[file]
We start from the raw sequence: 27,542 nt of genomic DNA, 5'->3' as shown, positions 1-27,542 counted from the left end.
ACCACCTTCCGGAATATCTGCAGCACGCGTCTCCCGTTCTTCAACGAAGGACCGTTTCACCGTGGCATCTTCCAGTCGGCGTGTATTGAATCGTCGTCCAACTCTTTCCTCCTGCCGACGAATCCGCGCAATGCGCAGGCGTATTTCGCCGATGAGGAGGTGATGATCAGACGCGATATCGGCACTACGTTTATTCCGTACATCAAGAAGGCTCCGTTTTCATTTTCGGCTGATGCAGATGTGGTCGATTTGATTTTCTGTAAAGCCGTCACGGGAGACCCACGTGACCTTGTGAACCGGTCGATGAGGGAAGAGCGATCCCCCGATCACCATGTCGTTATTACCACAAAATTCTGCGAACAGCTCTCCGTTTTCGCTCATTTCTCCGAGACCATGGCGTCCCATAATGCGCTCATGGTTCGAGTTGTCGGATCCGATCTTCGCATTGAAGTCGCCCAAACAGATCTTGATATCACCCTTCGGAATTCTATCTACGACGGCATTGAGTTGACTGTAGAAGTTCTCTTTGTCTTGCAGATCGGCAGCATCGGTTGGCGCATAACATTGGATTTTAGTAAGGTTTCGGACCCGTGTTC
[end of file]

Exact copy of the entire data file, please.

We start from the raw sequence: 27,542 nt of genomic DNA, 5'->3' as shown, positions 1-27,542 counted from the left end.
ACCACCTTCCGGAATATCTGCAGCACGCGTCTCCCGTTCTTCAACGAAGGACCGTTTCACCGTGGCATCTTCCAGTCGGCGTGTATTGAATCGTCGTCCAACTCTTTCCTCCTGCCGACGAATCCGCGCAATGCGCAGGCGTATTTCGCCGATGAGGAGGTGATGATCAGACGCGATATCGGCACTACGTTTATTCCGTACATCAAGAAGGCTCCGTTTTCATTTTCGGCTGATGCAGATGTGGTCGATTTGATTTTCTGTAAAGCCGTCACGGGAGACCCACGTGACCTTGTGAACCGGTCGATGAGGGAAGAGCGATCCCCCGATCACCATGTCGTTATTACCACAAAATTCTGCGAACAGCTCTCCGTTTTCGCTCATTTCTCCGAGACCATGGCGTCCCATAATGCGCTCATGGTTCGAGTTGTCGGATCCGATCTTCGCATTGAAGTCGCCCAAACAGATCTTGATATCACCCTTCGGAATTCTATCTACGACGGCATTGAGTTGACTGTAGAAGTTCTCTTTGTCTTGCAGATCGGCAGCATCGGTTGGCGCATAACATTGGATTTTAGTAAGGTTTCGGACCCGTGTTC